Fog nets are screens of overlapping horizontal and vertical mesh that catch moisture from fog and collect it once gravity brings the droplets down. In remote villages in drought-stricken Morocco, these devices not only bring drinking water to hundreds of thousands of people but also let them irrigate fields.
This isn’t the only place where fog nets make the unlivable livable. One of the first places where fog nets were used was the Atacama Desert in Chile, where there has never been recorded rain. The inhabitants there depend on these devices for their drinkable water.
It was while researching the Atacama that mathematician and businessman Aissa Derhem first learned about fog nets. He partnered with German water charity Wasserstiftung to create the innovative technology known as Aqualonis, formally known as CloudFisher. With this, they were able to catch drinking water at much higher wind speeds and bring the fog net innovation to Morocco.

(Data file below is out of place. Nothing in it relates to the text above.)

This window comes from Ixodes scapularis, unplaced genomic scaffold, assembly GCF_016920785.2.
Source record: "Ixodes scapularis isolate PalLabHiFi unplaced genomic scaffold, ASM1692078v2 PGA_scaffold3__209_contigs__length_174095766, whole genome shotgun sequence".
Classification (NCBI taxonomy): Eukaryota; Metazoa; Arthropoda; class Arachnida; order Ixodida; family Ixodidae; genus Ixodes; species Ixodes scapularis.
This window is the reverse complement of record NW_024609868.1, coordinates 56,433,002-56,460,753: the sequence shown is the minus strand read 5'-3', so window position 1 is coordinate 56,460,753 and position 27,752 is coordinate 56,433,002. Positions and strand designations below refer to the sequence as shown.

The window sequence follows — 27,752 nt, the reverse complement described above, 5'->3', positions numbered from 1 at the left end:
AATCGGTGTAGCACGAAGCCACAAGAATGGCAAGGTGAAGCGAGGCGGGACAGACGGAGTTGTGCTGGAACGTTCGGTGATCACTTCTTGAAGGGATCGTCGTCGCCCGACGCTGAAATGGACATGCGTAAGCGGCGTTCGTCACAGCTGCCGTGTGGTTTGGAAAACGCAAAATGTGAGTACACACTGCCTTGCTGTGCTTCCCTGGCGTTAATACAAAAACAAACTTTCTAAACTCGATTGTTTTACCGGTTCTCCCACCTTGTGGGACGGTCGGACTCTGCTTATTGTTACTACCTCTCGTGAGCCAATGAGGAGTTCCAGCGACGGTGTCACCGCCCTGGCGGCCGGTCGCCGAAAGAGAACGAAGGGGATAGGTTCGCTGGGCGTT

Experts now believe that this is another solution from the harder-living parts of the world that can apply to the drought-stricken American West, California in particular. The coastlines of San Francisco, Oakland, Point Reyes, Monterrey, and Santa Barbara are prime spots for collecting moisture from fog. Unlike some other proposals for accessing more water, fog nets are relatively cheap and can be placed in several different areas.